https:// + supernaut (& WordPress)

Every month, I get a newsletter from my webhost, DreamHost. And I read it! That’s how I found out that supernaut could be SSL, have https:// in its URL and have that fancy lock in the address bar. Up there, ^.

Why would I want to do something like that? Well, because I can. Because it’s useful for a lot of reasons, especially now. Since the Snowdon NSA whistleblowing, which gets worse and more damning with each document release, it became obvious to me I should take the implementation of privacy and security as seriously as I do reading about it. Recently this has meant beginning the move off Google, which I use for so much; installing PiWik instead of using Google’s Analytics, installing GPGTools for email encryption (and badgering my friends to do the same); and obviously, if easy website encryption was possible, I’d give it a spin.

The first things I tried it out on have been my private server (running Pydio, formerly AjaXplorer) – my self-running DropBox, and for PiWik, then on a couple of small, low-traffic sites, to test how SSL would play with my standard-ish WordPress setup, which led to some rewriting of htaccess rules, and quick/easy code cleanup. So then I thought to try it on supernaut, which gets enough traffic and is complex enough to really show the horror.

WordPress make it reasonably simple – provided you have STFP/shell access – to make the switch. First the admin and login side of things can be SSL’d simply by adding:

define('FORCE_SSL_ADMIN', true);

to wp-config. Then in the Admin General Settings changing WordPress Address and Site Address to https. Then in the root .htaccess, editing the WordPress with two additional lines:

RewriteEngine On
RewriteCond %{SERVER_PORT} !^443$
RewriteRule (.*) https://%{HTTP_HOST}%{REQUEST_URI} [R,L]
RewriteBase /
RewriteRule ^index\.php$ - [L]
RewriteCond %{REQUEST_FILENAME} !-f
RewriteCond %{REQUEST_FILENAME} !-d
RewriteRule . /index.php [L]

This did the majority of the change; the remainder turned out to be annoying. Images in the content seemed very reluctant to make the jump. This is partly because they are effectively hardcoded via the process of inserting the using the Media Library. I tried several methods with varying degrees of success, and finally adding this to functions.php seemed to do the job, updated a bit to use WordPress’ inbuilt is_ssl() function, which is a wrapper for both isset($_SERVER[“HTTPS”]) and a check for server port 443, and uses str_ireplace() instead of the depreciated ereg_replace:

function supernaut_ssl_content($content) {
if ( is_ssl() )
$content = str_ireplace('http://' . $_SERVER['SERVER_NAME'], 'https://' . $_SERVER['SERVER_NAME'], $content);
return $content;
add_filter('the_content', 'supernaut_ssl_content');

Which just left data in custom fields, which I use primarily for video. These look like they are best edited by hand in supernaut, though it’s possible I could use the WordPress HTTPS (SSL) plugin … I’d rather bash around in the code so I understand what’s going on. (edit) well obviously I can just wrap any code in the template with the above function, and just replace $content with $variable that pulls the post meta, no? (edit 2) And also for situations where I’m using Advanced Custom Fields (sadly not here), adding this to functions.php takes care of the rest:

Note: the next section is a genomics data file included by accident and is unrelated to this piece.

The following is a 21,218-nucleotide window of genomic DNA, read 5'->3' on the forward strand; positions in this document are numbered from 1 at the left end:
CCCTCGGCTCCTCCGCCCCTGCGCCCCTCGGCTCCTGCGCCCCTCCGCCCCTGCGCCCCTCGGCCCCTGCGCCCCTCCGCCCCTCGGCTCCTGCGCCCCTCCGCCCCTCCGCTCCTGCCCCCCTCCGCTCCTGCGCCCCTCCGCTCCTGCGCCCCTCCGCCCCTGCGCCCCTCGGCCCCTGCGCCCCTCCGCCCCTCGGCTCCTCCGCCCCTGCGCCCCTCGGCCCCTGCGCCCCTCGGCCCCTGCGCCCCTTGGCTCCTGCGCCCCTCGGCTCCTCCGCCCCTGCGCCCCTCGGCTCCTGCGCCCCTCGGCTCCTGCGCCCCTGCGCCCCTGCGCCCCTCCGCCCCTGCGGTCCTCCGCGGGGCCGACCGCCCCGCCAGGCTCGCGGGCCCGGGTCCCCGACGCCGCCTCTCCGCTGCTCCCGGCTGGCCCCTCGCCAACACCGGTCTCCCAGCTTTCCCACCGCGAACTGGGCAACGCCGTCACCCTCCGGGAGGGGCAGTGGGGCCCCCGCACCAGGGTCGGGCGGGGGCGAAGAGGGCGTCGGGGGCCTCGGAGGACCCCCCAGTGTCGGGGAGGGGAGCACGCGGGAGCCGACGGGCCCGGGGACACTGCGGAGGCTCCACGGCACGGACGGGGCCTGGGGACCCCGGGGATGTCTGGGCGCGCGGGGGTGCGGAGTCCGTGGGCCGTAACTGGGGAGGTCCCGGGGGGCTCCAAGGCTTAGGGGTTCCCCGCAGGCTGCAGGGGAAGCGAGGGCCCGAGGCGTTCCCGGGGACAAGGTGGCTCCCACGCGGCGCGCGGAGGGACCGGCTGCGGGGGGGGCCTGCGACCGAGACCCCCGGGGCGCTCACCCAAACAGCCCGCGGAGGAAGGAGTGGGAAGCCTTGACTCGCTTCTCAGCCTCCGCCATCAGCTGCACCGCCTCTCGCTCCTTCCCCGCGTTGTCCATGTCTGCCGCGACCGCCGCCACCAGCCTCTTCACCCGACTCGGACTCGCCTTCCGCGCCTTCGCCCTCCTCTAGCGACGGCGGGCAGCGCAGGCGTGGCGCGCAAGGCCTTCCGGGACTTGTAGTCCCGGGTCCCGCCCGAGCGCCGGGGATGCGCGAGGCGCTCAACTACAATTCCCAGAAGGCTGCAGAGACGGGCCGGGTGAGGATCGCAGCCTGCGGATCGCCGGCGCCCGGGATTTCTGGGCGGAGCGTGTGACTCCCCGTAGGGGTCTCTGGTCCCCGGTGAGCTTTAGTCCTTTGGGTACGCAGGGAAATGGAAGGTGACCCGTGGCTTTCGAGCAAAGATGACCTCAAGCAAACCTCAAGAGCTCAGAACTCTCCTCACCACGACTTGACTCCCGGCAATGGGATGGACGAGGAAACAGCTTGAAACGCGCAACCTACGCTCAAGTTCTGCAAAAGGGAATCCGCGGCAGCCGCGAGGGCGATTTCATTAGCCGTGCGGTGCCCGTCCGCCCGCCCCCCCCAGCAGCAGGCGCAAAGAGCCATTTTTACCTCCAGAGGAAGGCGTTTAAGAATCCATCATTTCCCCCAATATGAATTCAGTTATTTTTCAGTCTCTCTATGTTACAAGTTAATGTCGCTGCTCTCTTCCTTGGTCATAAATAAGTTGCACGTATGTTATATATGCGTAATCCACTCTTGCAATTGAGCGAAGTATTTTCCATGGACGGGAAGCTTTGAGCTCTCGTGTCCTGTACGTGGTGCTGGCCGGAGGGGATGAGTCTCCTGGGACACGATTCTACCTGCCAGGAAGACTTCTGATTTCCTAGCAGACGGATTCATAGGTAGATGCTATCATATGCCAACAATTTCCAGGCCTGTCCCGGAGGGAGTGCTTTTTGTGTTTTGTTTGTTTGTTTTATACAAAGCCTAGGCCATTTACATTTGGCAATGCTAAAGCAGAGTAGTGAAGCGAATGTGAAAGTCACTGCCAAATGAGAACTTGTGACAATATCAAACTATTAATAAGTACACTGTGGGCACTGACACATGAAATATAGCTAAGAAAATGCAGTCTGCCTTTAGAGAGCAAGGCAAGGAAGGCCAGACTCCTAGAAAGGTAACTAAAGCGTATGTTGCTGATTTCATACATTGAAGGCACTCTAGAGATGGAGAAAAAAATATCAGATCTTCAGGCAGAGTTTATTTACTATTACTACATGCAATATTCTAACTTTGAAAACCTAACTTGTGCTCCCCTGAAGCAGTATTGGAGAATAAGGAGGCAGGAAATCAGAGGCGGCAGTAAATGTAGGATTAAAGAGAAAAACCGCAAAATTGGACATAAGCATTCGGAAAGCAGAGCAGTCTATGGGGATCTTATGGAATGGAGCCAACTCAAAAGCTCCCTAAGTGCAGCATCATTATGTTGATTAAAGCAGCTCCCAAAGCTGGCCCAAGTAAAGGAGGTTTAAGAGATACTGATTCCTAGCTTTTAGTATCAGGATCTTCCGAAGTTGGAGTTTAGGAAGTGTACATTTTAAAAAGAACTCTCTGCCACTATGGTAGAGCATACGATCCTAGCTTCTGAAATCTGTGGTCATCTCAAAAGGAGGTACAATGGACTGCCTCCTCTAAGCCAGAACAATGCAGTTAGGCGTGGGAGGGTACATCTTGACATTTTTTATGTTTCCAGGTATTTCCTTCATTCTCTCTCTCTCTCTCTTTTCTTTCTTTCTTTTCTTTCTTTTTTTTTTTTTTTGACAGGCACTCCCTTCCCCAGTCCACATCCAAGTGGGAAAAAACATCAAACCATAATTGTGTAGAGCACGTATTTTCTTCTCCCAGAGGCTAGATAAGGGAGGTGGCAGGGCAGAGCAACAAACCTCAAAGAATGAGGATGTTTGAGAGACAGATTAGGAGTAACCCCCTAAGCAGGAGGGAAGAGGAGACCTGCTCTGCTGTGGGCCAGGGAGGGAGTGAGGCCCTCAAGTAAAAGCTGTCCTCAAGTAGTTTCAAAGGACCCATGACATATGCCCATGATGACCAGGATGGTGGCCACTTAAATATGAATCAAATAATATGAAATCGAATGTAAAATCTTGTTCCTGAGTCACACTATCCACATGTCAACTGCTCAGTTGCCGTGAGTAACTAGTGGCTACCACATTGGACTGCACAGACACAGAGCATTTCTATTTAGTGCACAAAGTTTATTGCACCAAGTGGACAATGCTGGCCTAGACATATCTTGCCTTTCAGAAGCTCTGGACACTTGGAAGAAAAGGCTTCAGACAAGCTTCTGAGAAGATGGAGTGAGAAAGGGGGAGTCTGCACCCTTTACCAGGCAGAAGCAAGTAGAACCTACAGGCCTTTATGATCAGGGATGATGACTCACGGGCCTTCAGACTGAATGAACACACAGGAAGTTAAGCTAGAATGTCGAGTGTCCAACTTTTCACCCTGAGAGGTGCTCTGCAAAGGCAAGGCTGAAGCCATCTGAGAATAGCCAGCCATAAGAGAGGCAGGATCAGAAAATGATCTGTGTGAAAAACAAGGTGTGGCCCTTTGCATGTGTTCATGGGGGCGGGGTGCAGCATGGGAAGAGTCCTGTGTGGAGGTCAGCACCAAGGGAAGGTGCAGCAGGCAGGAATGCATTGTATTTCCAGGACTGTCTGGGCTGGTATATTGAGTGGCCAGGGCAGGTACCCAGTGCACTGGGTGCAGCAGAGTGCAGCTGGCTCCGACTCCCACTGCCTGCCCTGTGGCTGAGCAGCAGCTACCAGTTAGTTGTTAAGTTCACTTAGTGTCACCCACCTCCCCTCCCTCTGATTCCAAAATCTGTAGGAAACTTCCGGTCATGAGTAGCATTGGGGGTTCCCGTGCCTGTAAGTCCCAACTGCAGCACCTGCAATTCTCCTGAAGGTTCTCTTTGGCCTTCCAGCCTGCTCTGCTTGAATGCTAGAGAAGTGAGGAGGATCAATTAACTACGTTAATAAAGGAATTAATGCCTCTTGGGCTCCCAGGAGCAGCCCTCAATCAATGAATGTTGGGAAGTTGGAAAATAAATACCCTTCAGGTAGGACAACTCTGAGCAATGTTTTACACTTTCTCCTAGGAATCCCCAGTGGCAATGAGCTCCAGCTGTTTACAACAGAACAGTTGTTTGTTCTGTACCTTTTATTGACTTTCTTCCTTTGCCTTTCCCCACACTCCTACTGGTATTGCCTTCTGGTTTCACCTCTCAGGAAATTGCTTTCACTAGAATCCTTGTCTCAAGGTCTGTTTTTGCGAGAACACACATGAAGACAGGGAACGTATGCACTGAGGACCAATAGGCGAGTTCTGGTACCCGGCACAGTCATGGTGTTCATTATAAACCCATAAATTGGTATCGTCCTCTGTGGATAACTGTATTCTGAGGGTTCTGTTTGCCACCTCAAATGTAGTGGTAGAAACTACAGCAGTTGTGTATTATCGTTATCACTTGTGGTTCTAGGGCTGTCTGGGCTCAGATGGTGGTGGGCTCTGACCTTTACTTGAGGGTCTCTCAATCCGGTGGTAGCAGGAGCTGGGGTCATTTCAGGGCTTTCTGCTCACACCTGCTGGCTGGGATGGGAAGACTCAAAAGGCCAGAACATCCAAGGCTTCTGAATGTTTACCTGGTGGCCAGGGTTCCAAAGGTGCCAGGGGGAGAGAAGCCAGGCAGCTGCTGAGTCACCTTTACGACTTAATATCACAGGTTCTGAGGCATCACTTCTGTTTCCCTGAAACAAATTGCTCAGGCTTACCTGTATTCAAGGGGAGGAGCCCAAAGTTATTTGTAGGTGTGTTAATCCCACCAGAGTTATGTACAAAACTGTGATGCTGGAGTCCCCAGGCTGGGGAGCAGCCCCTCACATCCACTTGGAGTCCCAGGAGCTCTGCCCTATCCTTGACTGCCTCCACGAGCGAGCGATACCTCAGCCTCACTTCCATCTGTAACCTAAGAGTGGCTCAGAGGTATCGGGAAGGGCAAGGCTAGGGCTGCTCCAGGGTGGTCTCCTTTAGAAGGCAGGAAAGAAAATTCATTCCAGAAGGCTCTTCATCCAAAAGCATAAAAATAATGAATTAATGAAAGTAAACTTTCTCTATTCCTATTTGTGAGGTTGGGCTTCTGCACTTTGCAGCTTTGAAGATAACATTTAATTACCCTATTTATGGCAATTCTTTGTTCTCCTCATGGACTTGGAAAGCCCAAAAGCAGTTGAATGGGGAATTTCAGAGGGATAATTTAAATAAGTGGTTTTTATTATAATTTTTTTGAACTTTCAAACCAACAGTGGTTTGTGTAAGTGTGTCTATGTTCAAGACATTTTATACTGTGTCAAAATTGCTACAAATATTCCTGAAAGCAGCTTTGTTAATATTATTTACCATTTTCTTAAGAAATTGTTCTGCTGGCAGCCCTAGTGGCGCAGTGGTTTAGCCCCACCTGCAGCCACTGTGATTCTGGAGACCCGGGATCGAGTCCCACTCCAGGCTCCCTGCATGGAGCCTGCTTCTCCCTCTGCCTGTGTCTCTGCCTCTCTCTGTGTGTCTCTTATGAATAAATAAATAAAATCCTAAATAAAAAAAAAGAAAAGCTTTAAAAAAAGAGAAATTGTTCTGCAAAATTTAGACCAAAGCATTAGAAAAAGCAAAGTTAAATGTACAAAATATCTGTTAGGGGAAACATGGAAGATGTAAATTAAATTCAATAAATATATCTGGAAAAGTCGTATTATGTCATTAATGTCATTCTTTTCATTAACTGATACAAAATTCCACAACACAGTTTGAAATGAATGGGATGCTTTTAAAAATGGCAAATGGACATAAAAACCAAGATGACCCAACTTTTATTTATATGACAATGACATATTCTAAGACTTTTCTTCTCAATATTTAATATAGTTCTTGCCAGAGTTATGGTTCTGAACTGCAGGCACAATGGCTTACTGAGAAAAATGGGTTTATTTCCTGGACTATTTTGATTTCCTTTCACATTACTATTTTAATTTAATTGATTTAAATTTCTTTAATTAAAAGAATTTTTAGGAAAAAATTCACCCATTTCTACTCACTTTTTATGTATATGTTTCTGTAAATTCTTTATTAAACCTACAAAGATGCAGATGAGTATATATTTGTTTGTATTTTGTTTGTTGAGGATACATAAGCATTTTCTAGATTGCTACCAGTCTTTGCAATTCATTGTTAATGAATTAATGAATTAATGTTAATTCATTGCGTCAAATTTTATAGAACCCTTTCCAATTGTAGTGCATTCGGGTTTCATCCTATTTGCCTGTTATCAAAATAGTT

add_filter( 'wp_get_attachment_url', 'set_url_scheme' );

This just leaves changing the WordPress Address and Site URLs in General Settings to https://, and that’s it (I think).

The last thing then is my own certificate. While Chrome is reasonably calm about the fact my SSL is an unsigned certificate (i.e. I haven’t spent up to $1500 on one from a trusted vendor), and Safari drops down a fairly innocuous warning – which admittedly is enough to make most people anxious, FireFox turns on all the alarms and does a mad freakout that’s impossible to simply bypass. Horrible, no? I figured that $15 a year for a secure certificate was probably worth it, for the experiment alone.

supernaut on SSL then! Most Excellent!

And for those reading for whom this was all WTFBBQ?, here’s what DreamHost said:

SNI – SSL Without a Unique IP!

“Server Name Indication,” or SNI, is a biiiig deal in the world of web hosting.

Every site on the web is tied to a specific IP (v4) address, but a single address can be shared across several different domains. In fact that’s one feature that’s helped to keep the Internet from bursting apart at the seems up ’till now.

IPv4 addresses are the Brettcoins of the shared hosting world in that they are both EXTREMELY valuable and that there are only a finite number of them gifted to humanity by the Gods.

While IPs can be shared among websites, they cannot be shared among SSL-enabled (secure) websites. If you want to handle secure web transactions on your own without the use of a specialized third party payment platform you’ll need to lease (and pay for,) a unique IP address for your own personal use.

Or at least…that’s how things USED to work.

SNI extends the protocols used to process secure web transactions to allow for the usage of a single IP address across several different SECURE websites. And, as of not too long ago, we support it!

You can still obtain a unique IP address and tie your secure hosting to it if you’d prefer – but it’ll cost ya ($3.95/month.)

To add or modify the secure hosting settings on any of your domains, visit the “Domains/Secure Hosting” section of your control panel, and click to “Add” or “Edit” services on your domains.

For a little background on setting up secure hosting in general, including some caveats of SNI, check out our wiki!